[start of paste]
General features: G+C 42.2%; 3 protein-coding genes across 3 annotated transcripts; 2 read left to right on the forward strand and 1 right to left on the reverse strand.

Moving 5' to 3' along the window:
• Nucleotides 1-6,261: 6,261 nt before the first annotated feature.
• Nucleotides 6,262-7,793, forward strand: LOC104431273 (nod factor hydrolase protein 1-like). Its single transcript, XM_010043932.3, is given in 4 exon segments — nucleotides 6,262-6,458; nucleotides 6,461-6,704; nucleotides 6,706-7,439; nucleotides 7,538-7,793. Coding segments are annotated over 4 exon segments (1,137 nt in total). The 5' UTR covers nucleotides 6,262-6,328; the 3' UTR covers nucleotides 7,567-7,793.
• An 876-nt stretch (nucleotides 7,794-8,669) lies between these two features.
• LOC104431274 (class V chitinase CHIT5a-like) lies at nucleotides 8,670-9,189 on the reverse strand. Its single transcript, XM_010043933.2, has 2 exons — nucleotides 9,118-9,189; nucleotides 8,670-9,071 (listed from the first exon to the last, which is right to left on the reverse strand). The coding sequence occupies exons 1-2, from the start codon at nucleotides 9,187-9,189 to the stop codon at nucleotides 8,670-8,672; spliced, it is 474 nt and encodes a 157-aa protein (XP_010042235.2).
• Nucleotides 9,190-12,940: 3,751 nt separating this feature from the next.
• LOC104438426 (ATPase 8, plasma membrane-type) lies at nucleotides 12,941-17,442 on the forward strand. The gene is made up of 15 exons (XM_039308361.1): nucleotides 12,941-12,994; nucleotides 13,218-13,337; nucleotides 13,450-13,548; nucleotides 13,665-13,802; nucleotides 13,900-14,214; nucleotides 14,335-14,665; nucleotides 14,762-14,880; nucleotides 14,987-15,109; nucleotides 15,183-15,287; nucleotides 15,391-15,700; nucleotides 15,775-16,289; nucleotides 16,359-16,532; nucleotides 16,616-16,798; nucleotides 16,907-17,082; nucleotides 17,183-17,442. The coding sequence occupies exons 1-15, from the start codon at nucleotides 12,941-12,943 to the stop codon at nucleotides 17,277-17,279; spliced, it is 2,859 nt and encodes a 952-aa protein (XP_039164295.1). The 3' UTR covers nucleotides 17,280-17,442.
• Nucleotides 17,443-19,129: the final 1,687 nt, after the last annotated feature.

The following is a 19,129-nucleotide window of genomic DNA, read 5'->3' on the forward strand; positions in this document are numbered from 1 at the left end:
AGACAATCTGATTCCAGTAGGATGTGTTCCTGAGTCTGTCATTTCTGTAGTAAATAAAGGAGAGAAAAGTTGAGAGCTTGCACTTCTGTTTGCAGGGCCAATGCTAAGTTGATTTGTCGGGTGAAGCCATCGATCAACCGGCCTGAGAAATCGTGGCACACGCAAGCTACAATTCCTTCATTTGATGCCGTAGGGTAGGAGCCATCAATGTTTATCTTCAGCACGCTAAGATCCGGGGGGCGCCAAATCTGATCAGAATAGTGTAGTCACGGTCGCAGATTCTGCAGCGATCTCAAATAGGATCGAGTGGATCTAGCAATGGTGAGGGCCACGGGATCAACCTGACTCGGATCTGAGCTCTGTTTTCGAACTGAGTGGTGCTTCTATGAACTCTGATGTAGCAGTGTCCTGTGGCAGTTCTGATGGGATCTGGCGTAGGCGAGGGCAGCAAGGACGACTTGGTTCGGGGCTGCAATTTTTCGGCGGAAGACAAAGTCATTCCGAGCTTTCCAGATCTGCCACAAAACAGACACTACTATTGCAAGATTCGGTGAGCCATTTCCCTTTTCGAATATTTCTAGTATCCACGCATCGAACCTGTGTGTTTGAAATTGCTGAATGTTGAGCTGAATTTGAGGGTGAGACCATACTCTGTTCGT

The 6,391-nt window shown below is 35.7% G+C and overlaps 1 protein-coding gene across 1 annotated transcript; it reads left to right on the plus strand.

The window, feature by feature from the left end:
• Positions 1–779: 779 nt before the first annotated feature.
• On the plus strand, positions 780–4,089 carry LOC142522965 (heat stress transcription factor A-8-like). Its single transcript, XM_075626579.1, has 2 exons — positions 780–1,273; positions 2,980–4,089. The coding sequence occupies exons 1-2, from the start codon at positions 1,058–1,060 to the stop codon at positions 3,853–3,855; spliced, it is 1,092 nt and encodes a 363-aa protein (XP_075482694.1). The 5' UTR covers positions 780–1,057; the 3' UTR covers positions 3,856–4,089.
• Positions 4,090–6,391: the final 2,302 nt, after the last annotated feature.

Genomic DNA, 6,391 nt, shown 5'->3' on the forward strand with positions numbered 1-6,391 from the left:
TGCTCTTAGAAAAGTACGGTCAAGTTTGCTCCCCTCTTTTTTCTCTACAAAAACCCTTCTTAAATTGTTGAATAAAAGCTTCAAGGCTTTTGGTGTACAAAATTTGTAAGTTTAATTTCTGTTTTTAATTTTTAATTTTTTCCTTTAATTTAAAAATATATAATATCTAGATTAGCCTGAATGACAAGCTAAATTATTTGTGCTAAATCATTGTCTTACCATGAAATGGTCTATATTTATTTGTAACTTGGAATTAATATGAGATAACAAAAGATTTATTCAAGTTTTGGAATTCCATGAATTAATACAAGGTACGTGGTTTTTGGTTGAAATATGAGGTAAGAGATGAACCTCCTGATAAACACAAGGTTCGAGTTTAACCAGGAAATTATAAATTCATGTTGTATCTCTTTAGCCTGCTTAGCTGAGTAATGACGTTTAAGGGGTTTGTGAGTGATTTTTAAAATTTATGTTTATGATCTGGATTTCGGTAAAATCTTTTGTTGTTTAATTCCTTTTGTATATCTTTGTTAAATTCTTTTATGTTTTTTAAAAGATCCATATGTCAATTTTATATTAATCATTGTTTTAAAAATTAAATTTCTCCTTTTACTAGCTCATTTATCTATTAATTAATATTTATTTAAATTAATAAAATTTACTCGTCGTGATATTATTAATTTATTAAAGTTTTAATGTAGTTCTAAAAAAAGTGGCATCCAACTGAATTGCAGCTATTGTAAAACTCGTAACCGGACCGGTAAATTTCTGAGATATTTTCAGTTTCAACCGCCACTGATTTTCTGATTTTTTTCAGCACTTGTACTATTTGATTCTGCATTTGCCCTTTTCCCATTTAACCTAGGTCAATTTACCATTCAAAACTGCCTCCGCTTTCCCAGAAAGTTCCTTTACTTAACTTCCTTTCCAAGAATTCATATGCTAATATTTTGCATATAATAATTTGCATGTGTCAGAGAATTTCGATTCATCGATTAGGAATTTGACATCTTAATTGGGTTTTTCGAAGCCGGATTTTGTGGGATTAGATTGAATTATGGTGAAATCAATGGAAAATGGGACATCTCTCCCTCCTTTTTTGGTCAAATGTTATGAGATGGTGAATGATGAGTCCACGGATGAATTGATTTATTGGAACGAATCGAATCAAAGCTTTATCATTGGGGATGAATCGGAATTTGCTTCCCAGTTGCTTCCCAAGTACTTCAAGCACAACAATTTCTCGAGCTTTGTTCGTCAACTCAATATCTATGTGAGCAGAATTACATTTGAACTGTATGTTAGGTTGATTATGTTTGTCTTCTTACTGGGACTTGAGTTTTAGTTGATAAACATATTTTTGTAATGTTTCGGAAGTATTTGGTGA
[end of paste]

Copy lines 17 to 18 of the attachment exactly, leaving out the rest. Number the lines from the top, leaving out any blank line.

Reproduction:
Genomic DNA, 6,391 nt, shown 5'->3' on the forward strand with positions numbered 1-6,391 from the left:
TGCTCTTAGAAAAGTACGGTCAAGTTTGCTCCCCTCTTTTTTCTCTACAAAAACCCTTCTTAAATTGTTGAATAAAAGCTTCAAGGCTTTTGGTGTACAAAATTTGTAAGTTTAATTTCTGTTTTTAATTTTTAATTTTTTCCTTTAATTTAAAAATATATAATATCTAGATTAGCCTGAATGACAAGCTAAATTATTTGTGCTAAATCATTGTCTTACCATGAAATGGTCTATATTTATTTGTAACTTGGAATTAATATGAGATAACAAAAGATTTATTCAAGTTTTGGAATTCCATGAATTAATACAAGGTACGTGGTTTTTGGTTGAAATATGAGGTAAGAGATGAACCTCCTGATAAACACAAGGTTCGAGTTTAACCAGGAAATTATAAATTCATGTTGTATCTCTTTAGCCTGCTTAGCTGAGTAATGACGTTTAAGGGGTTTGTGAGTGATTTTTAAAATTTATGTTTATGATCTGGATTTCGGTAAAATCTTTTGTTGTTTAATTCCTTTTGTATATCTTTGTTAAATTCTTTTATGTTTTTTAAAAGATCCATATGTCAATTTTATATTAATCATTGTTTTAAAAATTAAATTTCTCCTTTTACTAGCTCATTTATCTATTAATTAATATTTATTTAAATTAATAAAATTTACTCGTCGTGATATTATTAATTTATTAAAGTTTTAATGTAGTTCTAAAAAAAGTGGCATCCAACTGAATTGCAGCTATTGTAAAACTCGTAACCGGACCGGTAAATTTCTGAGATATTTTCAGTTTCAACCGCCACTGATTTTCTGATTTTTTTCAGCACTTGTACTATTTGATTCTGCATTTGCCCTTTTCCCATTTAACCTAGGTCAATTTACCATTCAAAACTGCCTCCGCTTTCCCAGAAAGTTCCTTTACTTAACTTCCTTTCCAAGAATTCATATGCTAATATTTTGCATATAATAATTTGCATGTGTCAGAGAATTTCGATTCATCGATTAGGAATTTGACATCTTAATTGGGTTTTTCGAAGCCGGATTTTGTGGGATTAGATTGAATTATGGTGAAATCAATGGAAAATGGGACATCTCTCCCTCCTTTTTTGGTCAAATGTTATGAGATGGTGAATGATGAGTCCACGGATGAATTGATTTATTGGAACGAATCGAATCAAAGCTTTATCATTGGGGATGAATCGGAATTTGCTTCCCAGTTGCTTCCCAAGTACTTCAAGCACAACAATTTCTCGAGCTTTGTTCGTCAACTCAATATCTATGTGAGCAGAATTACATTTGAACTGTATGTTAGGTTGATTATGTTTGTCTTCTTACTGGGACTTGAGTTTTAGTTGATAAACATATTTTTGTAATGTTTCGGAAGTATTTGGTGA